I must join in acknowledging the intellectual ability and the good temper displayed by the noble Lords by whom the terms of this compromise have been arranged; but no one has said a word for the advocates of what is called concurrent endowment. The provision for it went down to the House of Commons, but nobody took any notice of it. To my mind that measure was merely an act of grace to the Catholics of Ireland; it was by no means concurrent endowment. For thirty-five years it has been an article in the Liberal creed that the Church of Ireland should be disestablished; we expected the hour and the man; the hour came, and disestablishment takes place; but the man who carries it does not go the length other statesmen would have done for the last thirty-five or the last sixty-five years, by giving some endowment to the Roman Catholics. Therefore, in that respect, I think the measure is a failure. I agree with what was said by the noble Earl in his letter to Mr. Fortescue, that the real mode of carrying peace to Ireland would have been to endow the Presbyterian religion, to endow the Roman Catholics, and to give one-eighth of the property of the present Church revenues to the Protestant Episcopal Church. I think that if something in the way of endowment had been proposed by Mr. Gladstone it might have gone down with the people, and it is the absence of endowment which will henceforth be the evil of Ireland. Mr. Pitt proposed it in 1800, but on that occasion his plan was thwarted by the unfortunate malady of his Sovereign. Mr. Gladstone has not attempted it now, though he might have done so had he not been thwarted by the fanaticism of the Scotch nation. The opportunity of carrying such a scheme has, of course, now passed away. My only object in rising is to ask for some explanation as to what is to be done with the 68th clause, and the mode in which the surplus is to be dealt with on the clause. In common with other Members of your Lordships' House, I desire to know whether the surplus is to be devoted to the charitable purposes defined in the Bill until Parliament provides some other mode of expending the money, or whether the subject is left entirely open for the decision of a future Parliament? In the latter case another Act of Parliament will, of course, be necessary, and it will be open to us, when that Act is proposed, to express our opinion upon the destination of the money. It certainly appears to me that the Government have thrown away this money because they were afraid of devoting it to any proper use. They could not apply it to education for fear it might involve questions of religion, and they could not apply it to public works for fear of jobbery. If they applied it to railways, in the same manner they are afraid of the adverse opinion of the people of England. I should, therefore, be glad to hear what is the exact understanding between the noble and learned Lord opposite and the noble Earl the Secretary of State for the Colonies as to the appropriation of the surplus, and it is for that reason, and that reason alone, that I trespass upon the attention of the House.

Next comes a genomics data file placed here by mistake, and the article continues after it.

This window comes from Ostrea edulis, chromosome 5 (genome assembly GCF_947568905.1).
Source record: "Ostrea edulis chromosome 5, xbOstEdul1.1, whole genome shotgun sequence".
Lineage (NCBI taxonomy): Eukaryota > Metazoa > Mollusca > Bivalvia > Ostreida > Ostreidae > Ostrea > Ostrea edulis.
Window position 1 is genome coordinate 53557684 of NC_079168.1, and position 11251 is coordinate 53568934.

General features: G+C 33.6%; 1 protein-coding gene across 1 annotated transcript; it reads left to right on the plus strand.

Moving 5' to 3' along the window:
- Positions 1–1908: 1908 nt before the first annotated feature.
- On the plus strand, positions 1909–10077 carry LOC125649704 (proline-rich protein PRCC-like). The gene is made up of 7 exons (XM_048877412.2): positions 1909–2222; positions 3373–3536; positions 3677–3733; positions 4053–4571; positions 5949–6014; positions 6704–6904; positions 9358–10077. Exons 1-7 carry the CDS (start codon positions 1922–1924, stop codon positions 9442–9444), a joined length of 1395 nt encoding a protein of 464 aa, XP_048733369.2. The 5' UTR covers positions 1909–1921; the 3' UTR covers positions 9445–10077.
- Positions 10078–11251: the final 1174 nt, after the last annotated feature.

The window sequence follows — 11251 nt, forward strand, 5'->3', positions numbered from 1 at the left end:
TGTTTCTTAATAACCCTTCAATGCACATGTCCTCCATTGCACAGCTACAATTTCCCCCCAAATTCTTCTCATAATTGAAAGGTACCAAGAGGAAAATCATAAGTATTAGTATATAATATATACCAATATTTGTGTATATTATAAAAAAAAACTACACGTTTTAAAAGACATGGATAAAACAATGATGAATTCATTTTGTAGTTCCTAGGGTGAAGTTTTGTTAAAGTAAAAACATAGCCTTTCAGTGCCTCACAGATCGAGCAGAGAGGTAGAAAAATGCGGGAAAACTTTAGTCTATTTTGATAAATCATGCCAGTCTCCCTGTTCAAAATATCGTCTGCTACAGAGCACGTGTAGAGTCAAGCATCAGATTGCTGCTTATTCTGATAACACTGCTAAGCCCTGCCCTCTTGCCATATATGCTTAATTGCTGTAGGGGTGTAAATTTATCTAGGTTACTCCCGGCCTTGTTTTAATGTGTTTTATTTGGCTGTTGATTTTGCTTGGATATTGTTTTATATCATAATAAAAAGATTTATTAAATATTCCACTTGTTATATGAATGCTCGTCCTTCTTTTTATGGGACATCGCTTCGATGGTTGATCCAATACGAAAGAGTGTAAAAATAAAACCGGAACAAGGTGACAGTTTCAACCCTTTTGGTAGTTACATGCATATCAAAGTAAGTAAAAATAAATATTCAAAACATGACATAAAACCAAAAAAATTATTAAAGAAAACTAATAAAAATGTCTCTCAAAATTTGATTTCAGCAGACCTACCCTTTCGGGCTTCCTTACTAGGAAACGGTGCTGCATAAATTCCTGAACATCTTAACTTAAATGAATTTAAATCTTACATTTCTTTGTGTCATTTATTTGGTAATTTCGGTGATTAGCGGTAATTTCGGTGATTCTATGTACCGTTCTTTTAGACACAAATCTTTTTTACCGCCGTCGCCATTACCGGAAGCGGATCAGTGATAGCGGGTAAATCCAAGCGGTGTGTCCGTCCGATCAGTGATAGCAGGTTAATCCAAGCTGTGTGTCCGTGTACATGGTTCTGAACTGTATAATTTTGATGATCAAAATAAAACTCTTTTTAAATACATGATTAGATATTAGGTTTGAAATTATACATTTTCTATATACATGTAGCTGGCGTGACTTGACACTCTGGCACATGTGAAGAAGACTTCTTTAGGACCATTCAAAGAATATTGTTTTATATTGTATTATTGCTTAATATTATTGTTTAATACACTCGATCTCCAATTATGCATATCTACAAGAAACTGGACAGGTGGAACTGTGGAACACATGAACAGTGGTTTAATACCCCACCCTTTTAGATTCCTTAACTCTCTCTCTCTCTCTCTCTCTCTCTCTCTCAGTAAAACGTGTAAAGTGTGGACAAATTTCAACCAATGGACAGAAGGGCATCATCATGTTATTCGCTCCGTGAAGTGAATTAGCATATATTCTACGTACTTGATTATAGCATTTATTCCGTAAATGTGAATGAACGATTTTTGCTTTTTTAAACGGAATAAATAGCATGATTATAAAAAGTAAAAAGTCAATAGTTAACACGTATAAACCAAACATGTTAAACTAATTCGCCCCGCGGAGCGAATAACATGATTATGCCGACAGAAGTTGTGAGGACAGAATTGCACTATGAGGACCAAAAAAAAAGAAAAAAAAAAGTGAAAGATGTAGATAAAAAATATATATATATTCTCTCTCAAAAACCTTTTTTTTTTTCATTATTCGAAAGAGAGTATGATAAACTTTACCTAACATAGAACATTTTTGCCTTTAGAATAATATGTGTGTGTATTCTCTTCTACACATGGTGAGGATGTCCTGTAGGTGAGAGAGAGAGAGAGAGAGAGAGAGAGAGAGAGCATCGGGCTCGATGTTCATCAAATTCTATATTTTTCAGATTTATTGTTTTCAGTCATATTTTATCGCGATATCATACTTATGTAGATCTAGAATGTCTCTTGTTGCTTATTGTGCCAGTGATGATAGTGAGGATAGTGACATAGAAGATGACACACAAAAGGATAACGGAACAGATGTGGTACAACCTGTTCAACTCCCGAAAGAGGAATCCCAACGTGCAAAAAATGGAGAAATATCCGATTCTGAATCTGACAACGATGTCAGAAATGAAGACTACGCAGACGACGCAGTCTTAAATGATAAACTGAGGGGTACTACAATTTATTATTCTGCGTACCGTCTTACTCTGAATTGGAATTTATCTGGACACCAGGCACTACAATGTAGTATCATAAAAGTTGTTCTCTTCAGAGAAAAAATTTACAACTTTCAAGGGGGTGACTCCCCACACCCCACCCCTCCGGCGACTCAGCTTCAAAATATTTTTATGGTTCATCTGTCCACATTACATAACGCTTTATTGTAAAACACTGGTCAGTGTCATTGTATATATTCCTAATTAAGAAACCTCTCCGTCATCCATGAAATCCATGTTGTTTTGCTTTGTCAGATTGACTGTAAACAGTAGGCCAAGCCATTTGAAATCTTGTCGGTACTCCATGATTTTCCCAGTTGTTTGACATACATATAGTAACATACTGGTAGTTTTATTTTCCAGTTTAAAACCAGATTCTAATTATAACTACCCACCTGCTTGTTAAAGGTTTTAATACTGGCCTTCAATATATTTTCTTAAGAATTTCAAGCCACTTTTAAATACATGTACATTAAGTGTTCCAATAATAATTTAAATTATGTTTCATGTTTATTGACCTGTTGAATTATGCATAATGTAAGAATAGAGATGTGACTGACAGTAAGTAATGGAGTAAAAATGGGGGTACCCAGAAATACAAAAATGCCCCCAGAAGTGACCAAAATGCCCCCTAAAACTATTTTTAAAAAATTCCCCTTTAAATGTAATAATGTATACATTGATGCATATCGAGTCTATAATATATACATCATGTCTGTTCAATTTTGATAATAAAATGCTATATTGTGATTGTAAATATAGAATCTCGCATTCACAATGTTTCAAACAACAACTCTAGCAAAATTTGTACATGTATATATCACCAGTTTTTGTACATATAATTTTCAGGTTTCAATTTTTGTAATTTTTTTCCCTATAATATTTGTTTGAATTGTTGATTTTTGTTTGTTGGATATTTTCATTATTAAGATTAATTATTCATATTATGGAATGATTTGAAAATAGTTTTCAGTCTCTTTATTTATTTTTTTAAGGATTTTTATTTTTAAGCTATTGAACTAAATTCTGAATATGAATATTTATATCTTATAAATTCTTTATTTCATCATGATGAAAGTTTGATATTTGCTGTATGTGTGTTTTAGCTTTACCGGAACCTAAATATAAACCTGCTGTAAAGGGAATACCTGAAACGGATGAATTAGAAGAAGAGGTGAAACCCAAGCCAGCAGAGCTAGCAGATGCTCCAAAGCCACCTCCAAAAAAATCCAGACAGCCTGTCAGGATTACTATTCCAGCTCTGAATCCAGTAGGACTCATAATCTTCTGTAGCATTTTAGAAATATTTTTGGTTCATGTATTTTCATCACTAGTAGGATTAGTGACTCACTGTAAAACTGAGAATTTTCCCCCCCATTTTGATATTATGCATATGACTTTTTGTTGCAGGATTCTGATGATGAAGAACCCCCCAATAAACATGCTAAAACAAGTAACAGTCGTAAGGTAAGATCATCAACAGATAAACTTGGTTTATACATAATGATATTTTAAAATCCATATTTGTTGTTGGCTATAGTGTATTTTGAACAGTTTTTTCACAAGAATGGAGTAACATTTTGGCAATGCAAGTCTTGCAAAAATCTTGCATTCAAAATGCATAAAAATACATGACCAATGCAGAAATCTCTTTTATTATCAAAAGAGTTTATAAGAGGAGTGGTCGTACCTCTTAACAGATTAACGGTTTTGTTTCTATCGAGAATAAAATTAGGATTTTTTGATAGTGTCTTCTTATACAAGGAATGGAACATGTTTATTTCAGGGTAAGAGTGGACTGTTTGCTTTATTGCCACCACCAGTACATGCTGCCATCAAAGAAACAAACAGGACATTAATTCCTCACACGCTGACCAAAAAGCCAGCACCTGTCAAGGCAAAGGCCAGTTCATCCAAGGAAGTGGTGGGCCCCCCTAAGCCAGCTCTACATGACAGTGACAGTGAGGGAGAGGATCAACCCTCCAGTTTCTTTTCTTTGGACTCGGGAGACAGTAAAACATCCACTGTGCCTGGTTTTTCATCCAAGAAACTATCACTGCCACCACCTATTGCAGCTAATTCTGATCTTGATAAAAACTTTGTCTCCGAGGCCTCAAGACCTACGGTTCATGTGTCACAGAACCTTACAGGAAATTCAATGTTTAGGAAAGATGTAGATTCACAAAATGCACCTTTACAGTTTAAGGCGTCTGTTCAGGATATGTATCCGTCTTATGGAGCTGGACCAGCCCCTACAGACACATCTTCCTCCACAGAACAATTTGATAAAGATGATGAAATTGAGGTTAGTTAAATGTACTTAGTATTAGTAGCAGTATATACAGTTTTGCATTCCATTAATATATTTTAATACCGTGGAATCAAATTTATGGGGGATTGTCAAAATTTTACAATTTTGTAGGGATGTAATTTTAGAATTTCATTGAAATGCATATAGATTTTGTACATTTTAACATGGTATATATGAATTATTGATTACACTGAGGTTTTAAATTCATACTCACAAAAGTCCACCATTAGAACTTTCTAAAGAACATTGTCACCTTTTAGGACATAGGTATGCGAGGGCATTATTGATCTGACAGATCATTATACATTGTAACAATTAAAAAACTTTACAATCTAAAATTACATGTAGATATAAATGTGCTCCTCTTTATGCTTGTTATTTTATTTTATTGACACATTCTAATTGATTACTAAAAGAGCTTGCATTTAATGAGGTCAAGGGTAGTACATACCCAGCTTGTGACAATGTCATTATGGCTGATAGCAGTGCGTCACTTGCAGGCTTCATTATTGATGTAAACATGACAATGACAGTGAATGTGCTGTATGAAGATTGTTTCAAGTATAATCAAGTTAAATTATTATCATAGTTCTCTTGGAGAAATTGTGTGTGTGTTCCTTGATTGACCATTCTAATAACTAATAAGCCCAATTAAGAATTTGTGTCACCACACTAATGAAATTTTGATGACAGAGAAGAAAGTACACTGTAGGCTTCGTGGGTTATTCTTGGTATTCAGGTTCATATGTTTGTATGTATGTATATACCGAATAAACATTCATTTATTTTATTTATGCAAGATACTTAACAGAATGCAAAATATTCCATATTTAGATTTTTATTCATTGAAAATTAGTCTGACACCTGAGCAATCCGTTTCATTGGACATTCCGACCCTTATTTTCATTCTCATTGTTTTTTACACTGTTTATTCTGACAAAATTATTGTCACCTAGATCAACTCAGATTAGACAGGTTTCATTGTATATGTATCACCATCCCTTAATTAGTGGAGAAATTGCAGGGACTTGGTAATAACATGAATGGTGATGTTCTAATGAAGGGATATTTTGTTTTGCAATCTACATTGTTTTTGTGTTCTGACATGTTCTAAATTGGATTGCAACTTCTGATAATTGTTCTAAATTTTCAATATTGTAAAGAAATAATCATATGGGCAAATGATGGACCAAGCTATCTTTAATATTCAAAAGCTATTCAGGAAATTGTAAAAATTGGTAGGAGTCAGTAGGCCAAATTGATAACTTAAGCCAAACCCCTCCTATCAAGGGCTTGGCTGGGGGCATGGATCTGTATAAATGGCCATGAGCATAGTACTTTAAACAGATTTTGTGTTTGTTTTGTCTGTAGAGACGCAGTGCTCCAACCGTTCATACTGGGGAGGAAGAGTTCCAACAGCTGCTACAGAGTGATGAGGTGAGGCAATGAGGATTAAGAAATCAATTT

In answer to the question which has been addressed to me by the noble Lord who has just sat down, and by the noble Duke below the Gangway (the Duke of Cleveland), I may say that the proposition made to me by the noble Earl opposite (Earl Granville) was that the 68th clause should read in this way— And whereas it is further expedient that the proceeds of the said property should be appropriated mainly to the relief of unavoidable calamity and suffering, yet not so as to cancel or impair the obligations now attached to property under the Acts for the relief of the poor, be it further enacted that the said proceeds shall be so applied accordingly, in the manner Parliament shall hereinafter provide. The interpretation which I then put, and which I still put, upon these words was that they contain a general abstract proposition by way of Preamble, which, while I cannot quite agree with it, appears to me to be innocuous coupled with what follows, which provides that not 1s. shall be expended until the consent of Parliament has been obtained. As I have risen, perhaps your Lordships will permit me to say a word or two on one other matter, although not actually concerning the precise portion of the Bill now before us. My noble Friend who sits near me (the Earl of Devon), on the third reading of the Bill, induced your Lordships to depart from an Amendment to which you had agreed in Committee, by which their seats in this House were secured for the lifetime of the present holders to the right rev. Prelates who represent the Church Establishment in Ireland in the rotation to which they were respectively entitled. I said at the time that the proposal, as it appeared to me, was not one to which we ought to agree unless the right rev. Prelates themselves expressed a willingness to relinquish their seats in this House. Some time before that Motion was made, I had a communication made to me by my most rev. Friend who presides over the Province of Dublin, on behalf of himself and all the Irish Prelates, which I think it only due to them to mention. He stated to me on behalf of the Irish Prelates that they had no desire whatever to retain their seats in this House, or to make the retention of those seats a subject of struggle for their own sakes; or for any additional dignity or personal advantage that might be supposed to accrue to them for the retention of their seats in this House. But they said they looked upon this whole question as one which must, sooner or later, in the event of the Bill becoming law, be the subject of some arrangement, and they said that if concession on their sides could be made the ground of any benefit whatever being obtained by the Church to which they were so much attached, they were perfectly ready to make that concession, and would willingly make it in order to obtain any such benefit. Owing to the manner in which the Motion of my noble Friend was brought forward, it was, of course, impossible that any such consideration as that should be mentioned, and I was therefore unable to state that this was the desire and the wish of the right rev. Prelates, and it is only right that I should mention it now.